Analysis of Romania’s External Migration


About a quarter of a million Romanians migrated temporarily to more economically developed countries for financial, professional, or family reasons, in 2017. Of the total Romanian emigrants, about 85% are people aged 15-64, economically active. The main reasons for external migration are attributed to (1) the dissatisfaction with low income, (2) precarious jobs, (3) the lack of real opportunities for professional and social achievement, (4) the wish of improvement in the quality of life for themselves and their families.

Statistical analysis of external migration during 2007-2017
Together with the negative natural growth, migration is an important cause of the constant decrease of the Romanian population and contributes to the phenomenon of demographic aging.

In the first year after accession to the European Union, Romania recorded the peak of external migration, 544.074 people (an emigration rate of 25.7‰). In 2017, the number of temporary emigrants is at the highest level recorded after 2009, although the average monthly nominal net wage in Romania has steadily increased in recent years.

Thus, starting from an average monthly nominal net wage of 1042 lei in 2007, it reached 2383 lei in 2017, which means an increase of 128% as compared to the moment of joining the European Union. Even if there were these wage increases, the Romanian employees still have the lowest wages in the European Union, the gap being significant. Even if wages have risen, people do not have living standard comparing with the developed old EU Member States. But not only wage earning has an influence on migration, but the whole economic and social climate characterized by an increased instability.

As seen in the above charts, in the year of joining the European Union, most Romanians preferred Italy and Spain, but there was a substantial change in the following 10 years, as United Kingdom becomes the most attractive destination.

"The situation is very interesting and I think there may be a predominance of the highly skilled labor emigrating from these counties. This is also confirmed by the fact that there is a very large increase in the share of Romanian emigrants who choose the UK as a destination. Traditionally, the UK has attracted Romanian emigrants who work mainly in the IT area, in the medical sector and in the creative industries, including architects, designers or people working in the entertainment industry, "said prof. Monica Roman from the Department of Statistics and Econometrics of the Bucharest Academy of Economic Studies.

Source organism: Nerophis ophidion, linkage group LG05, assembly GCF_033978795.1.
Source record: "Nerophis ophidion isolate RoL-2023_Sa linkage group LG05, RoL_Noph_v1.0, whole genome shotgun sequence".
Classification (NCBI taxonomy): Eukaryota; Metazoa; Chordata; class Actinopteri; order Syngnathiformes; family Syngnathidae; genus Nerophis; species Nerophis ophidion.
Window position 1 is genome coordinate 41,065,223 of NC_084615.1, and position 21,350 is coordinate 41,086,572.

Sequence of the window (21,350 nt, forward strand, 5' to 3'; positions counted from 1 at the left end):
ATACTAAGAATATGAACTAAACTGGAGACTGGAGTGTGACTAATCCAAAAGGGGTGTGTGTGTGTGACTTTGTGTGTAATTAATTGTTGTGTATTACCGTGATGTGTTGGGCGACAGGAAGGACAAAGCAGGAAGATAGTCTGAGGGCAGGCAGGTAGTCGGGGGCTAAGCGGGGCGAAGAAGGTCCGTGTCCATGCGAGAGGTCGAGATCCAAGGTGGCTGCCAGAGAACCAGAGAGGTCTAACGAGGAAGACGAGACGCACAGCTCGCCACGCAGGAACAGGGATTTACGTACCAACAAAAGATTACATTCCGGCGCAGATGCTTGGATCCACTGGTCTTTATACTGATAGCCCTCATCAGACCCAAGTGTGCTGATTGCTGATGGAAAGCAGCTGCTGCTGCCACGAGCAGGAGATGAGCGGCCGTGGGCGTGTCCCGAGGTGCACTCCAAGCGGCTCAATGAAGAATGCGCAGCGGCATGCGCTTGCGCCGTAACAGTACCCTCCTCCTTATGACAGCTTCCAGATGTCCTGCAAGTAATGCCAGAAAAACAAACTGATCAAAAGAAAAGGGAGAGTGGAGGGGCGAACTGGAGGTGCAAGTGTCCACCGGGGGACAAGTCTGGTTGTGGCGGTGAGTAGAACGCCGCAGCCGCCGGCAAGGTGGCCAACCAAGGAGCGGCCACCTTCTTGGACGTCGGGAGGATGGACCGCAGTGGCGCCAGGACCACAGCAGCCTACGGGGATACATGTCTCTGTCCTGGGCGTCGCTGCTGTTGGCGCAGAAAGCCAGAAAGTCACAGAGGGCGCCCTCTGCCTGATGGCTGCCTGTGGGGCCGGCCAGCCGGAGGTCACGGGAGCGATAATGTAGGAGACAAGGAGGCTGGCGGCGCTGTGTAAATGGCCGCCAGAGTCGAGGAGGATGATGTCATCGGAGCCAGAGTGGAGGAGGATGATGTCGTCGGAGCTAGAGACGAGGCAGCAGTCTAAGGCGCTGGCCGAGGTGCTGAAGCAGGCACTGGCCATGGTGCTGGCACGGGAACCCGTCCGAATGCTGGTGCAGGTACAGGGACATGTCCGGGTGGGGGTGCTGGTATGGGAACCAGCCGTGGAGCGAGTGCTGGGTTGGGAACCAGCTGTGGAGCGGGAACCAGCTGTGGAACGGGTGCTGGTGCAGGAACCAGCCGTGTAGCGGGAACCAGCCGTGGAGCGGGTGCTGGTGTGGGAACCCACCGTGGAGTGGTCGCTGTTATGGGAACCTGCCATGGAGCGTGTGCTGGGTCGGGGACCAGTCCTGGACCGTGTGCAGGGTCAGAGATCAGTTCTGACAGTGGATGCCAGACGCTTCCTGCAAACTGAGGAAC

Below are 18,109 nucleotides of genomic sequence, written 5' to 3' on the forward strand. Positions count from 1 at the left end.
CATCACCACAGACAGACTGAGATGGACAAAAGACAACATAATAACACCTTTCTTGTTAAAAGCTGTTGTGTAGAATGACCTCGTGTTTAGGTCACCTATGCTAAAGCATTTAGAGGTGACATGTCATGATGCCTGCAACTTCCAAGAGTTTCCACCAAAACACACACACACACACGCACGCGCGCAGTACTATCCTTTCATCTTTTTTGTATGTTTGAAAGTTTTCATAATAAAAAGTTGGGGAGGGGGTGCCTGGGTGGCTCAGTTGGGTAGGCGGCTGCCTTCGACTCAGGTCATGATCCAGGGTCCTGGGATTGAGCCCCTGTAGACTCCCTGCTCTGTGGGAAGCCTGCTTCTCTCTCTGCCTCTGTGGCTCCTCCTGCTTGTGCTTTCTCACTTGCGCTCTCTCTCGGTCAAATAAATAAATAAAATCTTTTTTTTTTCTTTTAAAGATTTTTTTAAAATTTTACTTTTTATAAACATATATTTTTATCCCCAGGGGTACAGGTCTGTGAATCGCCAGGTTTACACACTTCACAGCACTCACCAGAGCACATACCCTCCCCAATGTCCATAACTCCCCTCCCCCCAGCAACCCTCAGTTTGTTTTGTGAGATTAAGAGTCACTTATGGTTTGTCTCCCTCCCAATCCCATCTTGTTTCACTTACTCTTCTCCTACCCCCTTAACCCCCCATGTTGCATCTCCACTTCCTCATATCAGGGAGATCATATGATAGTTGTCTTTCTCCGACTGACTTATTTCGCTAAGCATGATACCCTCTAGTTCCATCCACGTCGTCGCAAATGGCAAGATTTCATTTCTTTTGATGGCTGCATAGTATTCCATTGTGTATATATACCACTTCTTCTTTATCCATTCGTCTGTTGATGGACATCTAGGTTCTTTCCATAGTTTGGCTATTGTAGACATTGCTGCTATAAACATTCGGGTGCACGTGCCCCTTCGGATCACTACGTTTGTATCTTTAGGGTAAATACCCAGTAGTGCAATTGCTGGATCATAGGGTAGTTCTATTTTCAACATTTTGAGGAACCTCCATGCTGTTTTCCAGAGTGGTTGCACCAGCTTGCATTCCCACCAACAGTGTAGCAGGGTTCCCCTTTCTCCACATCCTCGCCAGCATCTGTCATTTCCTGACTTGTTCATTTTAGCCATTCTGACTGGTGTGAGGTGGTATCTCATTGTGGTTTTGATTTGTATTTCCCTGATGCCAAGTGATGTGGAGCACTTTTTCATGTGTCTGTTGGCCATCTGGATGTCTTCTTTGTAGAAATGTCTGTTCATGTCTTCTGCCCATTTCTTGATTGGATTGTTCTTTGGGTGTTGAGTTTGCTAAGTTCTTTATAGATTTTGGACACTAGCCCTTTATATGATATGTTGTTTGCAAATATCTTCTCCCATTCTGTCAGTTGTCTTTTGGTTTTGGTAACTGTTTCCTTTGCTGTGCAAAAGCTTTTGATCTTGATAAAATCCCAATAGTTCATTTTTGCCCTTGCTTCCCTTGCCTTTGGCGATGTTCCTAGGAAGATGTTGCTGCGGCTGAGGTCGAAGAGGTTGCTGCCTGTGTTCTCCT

Reducing the massive brain drain phenomenon in the following fields: research - academic, medicine and information and communication technology, is an important subject for Romania’s workforce stability. Efforts should be made to encourage return migration, which is ideal for the countries of origin. This migration is defined as brain circulation and it consists of acquiring education/knowledge abroad and then finding a job in the country of origin.

At present, the external migration of the economically active population is a socio-demographic risk to Romania’s national security, along with a decline in population and demographic aging. In the absence of concrete measures to reduce the flow of external migration, this social phenomenon will have socio-economic and demographic consequences in the medium and long term.

Source: National Institute of Statistics, Romanian Statistical Review Supplement, Decembre 2018”.

The Second RESTART+ Communities Consortium Meeting in Lousada, Portugal


From the 5th to the 7th of August, 2019, the RESTART+ project consortium paid a visit to the green heart of the Sousa River valley in the northwest of Portugal – the city of Lousada, where the consortium was warmly welcomed by the project partner the Municipality of Lousada. The second transnational project meeting set the platform for the project partners to share the progress so far and discuss the future development of the project.

The two-day programme provided the participants with the opportunity to discuss the status-quo of the development of the RESTART+ Regional Alliances in 4 countries (Ireland, Northern Ireland, Portugal and Romania), projects’ intellectual outputs, dissemination efforts and plans for the sustainability of the project.

RESTART+ Alliances
This late spring and beginning of summer, the first Regional Alliances meetings have been held in three project countries – Ireland, Romania and Portugal. The leaders for the alliances (Letterkenny Institute of Technology – Ireland, NERDA – Romania, and Municipality of Lousada – Portugal) reported on a successful kick off discussions with their relevant stakeholders on the present and the future of the regional development and the need for strong community leadership. The Regional Alliances connect the representatives from various domains relevant for a holistic and well-rounded regional growth – the learning institutions, regional development agencies, business associations, private and public sector representatives among others. The partners have highlighted the positive reception of the project’s mission and the desire of their respective participants for an active involvement in the future training and learning activities.